Vatican encourages discussions on LGBTQ+ inclusion and women’s role in the Church

LGBTQ+ inclusion

The Vatican has released a 50-page working document urging Roman Catholic bishops to engage in discussions regarding LGBTQ+ inclusion and the role of women within the church.

The document, called Instrumentum Laboris (Latin for “working document”), is based on the input gathered from a two-year worldwide global synod, where Catholics were invited to share their vision for the church’s future.

The comprehensive document covers a wide range of topics, including granting decision-making power to women and exploring the possibility of allowing their ordination.

It also addresses the prospect of allowing married men to become priests in remote areas.

With 33 pages of thought-provoking questions, the Vatican seeks to facilitate meaningful discussions on important issues.

One of the questions asks how the church can create safe spaces where individuals who have felt marginalised or unwelcome can find acceptance, ask questions freely and not face judgment.

The Vatican document also delves into matters concerning LGBTQ+ individuals and others who may feel excluded from the church due to their status or sexuality.

It also poses the question of what concrete steps can be taken to foster a more inclusive environment for remarried divorcees, those in polygamous marriages and LGBTQ+ people.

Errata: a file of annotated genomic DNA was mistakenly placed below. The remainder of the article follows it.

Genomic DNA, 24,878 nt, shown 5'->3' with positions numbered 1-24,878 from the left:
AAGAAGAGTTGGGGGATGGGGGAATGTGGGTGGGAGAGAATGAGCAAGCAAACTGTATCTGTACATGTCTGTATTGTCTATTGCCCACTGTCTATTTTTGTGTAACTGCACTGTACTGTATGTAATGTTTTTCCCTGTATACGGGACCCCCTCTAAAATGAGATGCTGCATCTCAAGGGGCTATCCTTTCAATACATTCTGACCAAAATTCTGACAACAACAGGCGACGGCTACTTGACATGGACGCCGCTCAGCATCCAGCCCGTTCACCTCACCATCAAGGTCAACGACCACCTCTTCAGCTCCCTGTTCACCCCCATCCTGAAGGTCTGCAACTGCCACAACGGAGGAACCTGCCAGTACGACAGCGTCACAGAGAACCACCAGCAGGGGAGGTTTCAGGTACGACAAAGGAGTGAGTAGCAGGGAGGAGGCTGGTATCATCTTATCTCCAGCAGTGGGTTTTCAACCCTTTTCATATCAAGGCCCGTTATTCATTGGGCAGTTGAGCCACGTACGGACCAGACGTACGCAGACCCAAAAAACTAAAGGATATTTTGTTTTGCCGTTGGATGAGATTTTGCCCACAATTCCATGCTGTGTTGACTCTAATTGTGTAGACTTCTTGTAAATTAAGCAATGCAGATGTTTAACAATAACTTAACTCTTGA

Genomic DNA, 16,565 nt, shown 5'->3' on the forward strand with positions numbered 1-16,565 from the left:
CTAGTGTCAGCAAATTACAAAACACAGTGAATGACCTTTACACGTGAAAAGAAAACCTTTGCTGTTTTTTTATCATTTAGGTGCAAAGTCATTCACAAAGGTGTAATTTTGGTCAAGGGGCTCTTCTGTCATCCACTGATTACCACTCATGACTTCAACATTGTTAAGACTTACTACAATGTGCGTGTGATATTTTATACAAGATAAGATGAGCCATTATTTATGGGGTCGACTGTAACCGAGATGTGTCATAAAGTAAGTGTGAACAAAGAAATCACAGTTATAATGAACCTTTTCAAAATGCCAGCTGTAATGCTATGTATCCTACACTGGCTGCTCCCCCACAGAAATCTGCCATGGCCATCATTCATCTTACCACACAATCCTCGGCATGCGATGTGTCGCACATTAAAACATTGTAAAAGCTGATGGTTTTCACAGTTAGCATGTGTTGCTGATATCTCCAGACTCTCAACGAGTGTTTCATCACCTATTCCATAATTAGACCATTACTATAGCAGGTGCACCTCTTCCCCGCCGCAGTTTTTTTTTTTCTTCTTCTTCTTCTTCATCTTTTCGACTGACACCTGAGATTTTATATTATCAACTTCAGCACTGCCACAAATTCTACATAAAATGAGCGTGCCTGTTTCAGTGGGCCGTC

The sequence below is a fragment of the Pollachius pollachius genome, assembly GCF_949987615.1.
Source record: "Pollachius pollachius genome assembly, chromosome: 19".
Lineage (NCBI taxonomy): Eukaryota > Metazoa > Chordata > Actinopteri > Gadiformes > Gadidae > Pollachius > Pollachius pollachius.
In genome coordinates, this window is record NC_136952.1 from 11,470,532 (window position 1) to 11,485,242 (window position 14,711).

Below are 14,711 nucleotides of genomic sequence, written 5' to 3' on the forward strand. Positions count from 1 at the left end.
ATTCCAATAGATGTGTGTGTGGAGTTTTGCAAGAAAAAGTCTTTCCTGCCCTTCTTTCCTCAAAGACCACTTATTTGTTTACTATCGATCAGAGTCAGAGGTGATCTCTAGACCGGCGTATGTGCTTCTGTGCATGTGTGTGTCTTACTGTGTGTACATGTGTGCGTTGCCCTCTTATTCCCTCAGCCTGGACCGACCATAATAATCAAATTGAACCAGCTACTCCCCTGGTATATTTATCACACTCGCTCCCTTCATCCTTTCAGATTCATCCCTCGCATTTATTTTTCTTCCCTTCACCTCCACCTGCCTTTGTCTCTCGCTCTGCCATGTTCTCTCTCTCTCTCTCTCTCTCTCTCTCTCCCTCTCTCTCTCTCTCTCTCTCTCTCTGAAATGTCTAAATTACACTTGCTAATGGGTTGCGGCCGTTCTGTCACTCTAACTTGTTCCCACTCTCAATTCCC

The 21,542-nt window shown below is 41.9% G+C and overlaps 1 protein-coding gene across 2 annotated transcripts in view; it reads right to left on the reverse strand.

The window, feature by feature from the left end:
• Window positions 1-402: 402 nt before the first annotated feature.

“Who am I to judge”

This progressive approach is evidenced by the document’s use of the term “LGBTQ+ persons,” which signifies a departure from the traditional terminology of “persons with homosexual tendencies.”

This shift in language reflects Pope Francis’ remark from a decade ago: “Who am I to judge?”

An upcoming assembly in October, which will be attended by bishops and laypeople, will build upon the groundwork laid by the Instrumentum Laboris.

It will serve as a platform for reflecting and discussing the church’s future.

Notably, Pope Francis’ decision in April to allow women delegates to vote at the assembly represents a significant reform.

In addition, the Vatican is considering including women as department heads within the Holy See’s central administration through a new constitution.

The document also highlights the need to renew and reform the church’s procedures, institutional arrangements and structures to enable greater recognition and participation of women, including in governance and decision-making processes.

The role of women as deacons is a significant consideration within this context.

At the conclusion of the synod, Pope Francis will pen an Apostolic Exhortation, an official document that will articulate his views and recommendations.

The series of questions presented in the Instrumentum Laboris will guide the discussions during the assembly, with delegates from both the clergy and the laity participating in round table conversations.


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